"everything helps me to God"
From a book I've been reading
on and off since January, in between grad school, teaching, sleepless nights, etc...
|"everything helps me to God"|
If we're to find hope when everything we've lived for is taken away, if we're to move on with peace and purpose when our hearts are broken by indescribable pain, or when they quietly ache with regret and missed opportunity, we must rescue Paul's teaching and de Caussade's restatement from this usual status as cliches. "All things work together for good" and "Everything helps me to God" are statements that must no longer be regarded as biblical mantras for pious folks to utter when they want to deaden pain...
I wonder how Paul or John or de Caussade would direct Naomi to God. I don't think any one of them would throw Bible verses at her and expect instant faith and obedience. And none would say that what happened to her was good. It was not good. It was bad. But in God's hands, it could advance something very good. As wise spiritual directors, they would encourage movement along an unyieldingly narrow path; they would direct Naomi to the next step on a long journey.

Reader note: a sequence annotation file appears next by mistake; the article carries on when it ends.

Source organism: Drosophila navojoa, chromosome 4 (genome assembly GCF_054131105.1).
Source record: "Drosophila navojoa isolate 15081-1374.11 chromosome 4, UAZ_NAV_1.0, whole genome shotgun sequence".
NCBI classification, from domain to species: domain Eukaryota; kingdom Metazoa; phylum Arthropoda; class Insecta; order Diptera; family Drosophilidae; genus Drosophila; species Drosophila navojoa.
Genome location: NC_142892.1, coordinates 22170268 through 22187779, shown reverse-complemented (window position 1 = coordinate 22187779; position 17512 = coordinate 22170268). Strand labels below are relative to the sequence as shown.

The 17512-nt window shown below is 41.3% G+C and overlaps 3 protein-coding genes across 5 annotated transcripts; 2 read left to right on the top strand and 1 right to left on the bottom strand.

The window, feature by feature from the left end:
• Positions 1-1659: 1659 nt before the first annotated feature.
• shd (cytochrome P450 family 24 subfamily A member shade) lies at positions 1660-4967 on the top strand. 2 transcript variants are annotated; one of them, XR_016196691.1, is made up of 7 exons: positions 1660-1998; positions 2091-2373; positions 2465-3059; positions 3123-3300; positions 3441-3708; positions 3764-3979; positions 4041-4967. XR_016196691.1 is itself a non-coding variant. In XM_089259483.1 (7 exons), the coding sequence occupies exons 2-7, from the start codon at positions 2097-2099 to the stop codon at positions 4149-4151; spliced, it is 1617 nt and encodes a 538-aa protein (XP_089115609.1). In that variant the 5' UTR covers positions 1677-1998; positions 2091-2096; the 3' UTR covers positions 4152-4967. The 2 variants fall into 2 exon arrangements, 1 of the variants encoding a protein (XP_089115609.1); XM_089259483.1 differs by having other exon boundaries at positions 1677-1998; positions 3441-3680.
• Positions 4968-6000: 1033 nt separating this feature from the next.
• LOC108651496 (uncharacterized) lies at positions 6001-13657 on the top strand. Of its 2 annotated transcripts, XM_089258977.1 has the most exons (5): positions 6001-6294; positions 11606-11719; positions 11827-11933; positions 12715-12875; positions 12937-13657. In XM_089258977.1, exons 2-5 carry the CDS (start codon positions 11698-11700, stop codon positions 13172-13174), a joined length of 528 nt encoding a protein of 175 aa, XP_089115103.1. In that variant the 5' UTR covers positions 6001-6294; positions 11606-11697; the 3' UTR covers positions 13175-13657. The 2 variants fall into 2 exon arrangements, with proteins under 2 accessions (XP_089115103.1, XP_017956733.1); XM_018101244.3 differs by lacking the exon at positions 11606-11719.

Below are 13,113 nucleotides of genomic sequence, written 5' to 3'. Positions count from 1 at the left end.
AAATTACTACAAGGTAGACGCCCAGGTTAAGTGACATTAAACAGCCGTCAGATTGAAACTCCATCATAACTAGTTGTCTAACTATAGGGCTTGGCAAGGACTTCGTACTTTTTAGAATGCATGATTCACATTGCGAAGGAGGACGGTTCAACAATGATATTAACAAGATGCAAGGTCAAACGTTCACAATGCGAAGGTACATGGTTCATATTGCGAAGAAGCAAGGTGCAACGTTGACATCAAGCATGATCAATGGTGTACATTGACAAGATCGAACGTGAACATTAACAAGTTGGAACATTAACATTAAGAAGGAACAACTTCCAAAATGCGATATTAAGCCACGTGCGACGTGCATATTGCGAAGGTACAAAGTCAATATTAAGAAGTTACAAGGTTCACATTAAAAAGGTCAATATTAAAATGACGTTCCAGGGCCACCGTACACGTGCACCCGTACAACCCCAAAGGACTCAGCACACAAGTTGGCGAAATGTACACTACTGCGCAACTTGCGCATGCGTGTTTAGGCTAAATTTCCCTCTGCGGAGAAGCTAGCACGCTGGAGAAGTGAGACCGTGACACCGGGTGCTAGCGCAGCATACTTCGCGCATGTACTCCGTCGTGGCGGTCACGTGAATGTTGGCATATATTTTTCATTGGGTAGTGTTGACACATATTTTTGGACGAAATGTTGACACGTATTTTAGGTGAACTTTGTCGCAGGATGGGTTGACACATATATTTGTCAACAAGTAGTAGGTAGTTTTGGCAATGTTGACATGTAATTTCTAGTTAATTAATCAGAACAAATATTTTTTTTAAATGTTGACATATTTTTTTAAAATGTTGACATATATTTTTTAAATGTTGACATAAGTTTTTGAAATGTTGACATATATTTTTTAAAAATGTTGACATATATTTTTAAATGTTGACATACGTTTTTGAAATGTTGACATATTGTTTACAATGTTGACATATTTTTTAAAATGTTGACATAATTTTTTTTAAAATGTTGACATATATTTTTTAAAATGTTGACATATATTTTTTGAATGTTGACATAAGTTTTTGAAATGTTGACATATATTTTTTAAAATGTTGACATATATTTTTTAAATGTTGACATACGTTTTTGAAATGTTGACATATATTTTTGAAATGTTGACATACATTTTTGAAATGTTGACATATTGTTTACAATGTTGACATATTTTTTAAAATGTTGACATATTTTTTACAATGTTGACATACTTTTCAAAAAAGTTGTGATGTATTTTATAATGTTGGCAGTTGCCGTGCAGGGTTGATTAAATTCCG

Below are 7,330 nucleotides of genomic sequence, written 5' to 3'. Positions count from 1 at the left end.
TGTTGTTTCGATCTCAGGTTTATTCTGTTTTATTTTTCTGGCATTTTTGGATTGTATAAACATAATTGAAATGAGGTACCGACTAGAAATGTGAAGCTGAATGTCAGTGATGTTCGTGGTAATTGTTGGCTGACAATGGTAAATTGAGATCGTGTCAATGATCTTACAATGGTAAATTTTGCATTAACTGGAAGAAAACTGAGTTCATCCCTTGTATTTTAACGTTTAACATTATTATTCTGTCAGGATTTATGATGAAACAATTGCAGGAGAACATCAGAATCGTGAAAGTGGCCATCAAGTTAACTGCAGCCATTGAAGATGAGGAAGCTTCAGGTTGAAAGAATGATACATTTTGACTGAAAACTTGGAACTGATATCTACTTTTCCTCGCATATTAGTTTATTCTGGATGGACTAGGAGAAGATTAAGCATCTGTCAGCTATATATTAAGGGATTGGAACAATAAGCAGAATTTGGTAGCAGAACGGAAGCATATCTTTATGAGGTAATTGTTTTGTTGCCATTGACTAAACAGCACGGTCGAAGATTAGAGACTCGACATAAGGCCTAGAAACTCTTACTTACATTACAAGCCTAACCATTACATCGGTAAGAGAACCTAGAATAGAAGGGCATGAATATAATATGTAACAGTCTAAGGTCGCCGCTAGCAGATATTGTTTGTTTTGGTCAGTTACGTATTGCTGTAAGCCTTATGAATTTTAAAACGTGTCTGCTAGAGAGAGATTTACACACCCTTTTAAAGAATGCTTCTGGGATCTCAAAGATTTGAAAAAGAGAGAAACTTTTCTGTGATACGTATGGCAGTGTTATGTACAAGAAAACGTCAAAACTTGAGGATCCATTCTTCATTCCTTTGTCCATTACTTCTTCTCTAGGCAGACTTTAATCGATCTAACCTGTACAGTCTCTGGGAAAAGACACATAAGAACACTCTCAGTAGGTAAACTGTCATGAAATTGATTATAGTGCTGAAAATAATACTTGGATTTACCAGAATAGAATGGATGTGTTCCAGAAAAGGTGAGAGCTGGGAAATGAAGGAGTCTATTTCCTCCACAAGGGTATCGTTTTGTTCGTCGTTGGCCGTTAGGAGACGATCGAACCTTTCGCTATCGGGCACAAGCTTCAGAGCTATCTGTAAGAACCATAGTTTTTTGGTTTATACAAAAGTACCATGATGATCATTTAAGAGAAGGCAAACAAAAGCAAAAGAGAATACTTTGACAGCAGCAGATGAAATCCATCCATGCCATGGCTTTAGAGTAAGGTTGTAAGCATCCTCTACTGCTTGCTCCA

Impatient Westerners prefer quick sanctification. Take your car to the shop and drive it again the next day. Bring your soul to a counselor or pastor and get fixed right away.
But wisdom understands that souls are not broken machines that experts fix. Wisdom knows the deep workings of the hungry, hurting, sin-inclined soul and patiently follows as the Spirit moves quietly in those depths, gently nudging people toward God.
There is no Concorde that flies us from immaturity to maturity in a few hours. There is only a narrow, bumpy road where a few people walk together as they journey to God.
-from "Shattered Dreams: God's Unexpected Path Toward Joy" by Larry Crab
.:.Chinese adoptee follow-up
A few weeks ago, I posted a link to a NY Times article about Chinese adoptees
that caught my eye.
Since then, I was fortunate enough to read an excellent commentary on the article on this blog, Twice the Rice
. I thought Korean American adoptee and writer, Ji-in, wrote a personal and more than fair account of her opinions and experiences, but surprise, surprise... someone posted the blog entry on an adoptive parent (a-parent) forum/BBS and it unleashed a rather heated torrent of comments
from a-parents who probably never considered the racist, sexist, and culturally insensitive circumstances that surround the issues of trans-racial and trans-national adoption.
Anybody interested in the original article should definitely check out the discussions
happening there.GRATEFUL TODAY FOR:
Books, the ability to read, stereo headphones